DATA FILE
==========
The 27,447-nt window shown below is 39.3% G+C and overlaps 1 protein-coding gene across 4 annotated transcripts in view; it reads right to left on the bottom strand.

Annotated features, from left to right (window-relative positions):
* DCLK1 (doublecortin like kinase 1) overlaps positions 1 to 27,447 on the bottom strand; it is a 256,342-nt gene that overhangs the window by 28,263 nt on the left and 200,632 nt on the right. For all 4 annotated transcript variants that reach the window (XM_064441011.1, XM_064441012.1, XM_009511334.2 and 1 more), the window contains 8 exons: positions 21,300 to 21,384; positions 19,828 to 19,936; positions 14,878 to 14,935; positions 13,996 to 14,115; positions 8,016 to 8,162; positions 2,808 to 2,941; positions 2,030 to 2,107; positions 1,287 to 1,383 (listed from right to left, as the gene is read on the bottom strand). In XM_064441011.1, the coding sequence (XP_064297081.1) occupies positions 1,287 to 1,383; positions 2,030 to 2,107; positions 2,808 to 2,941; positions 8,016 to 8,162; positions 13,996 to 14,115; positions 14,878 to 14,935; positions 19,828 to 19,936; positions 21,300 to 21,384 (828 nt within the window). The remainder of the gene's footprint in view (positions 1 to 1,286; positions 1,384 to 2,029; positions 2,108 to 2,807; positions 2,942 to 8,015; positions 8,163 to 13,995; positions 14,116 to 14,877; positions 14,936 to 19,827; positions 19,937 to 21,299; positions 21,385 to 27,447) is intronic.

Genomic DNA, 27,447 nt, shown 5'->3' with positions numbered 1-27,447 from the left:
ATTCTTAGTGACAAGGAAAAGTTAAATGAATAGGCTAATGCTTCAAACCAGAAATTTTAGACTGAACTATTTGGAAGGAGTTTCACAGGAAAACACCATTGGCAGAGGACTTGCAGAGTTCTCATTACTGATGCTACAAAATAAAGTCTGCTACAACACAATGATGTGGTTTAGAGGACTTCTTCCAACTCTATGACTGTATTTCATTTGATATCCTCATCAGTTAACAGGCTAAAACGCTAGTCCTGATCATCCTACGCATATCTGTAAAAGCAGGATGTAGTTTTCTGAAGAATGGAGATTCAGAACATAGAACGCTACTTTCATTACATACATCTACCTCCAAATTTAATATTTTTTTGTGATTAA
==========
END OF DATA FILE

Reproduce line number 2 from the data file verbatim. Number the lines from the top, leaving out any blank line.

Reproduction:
Annotated features, from left to right (window-relative positions):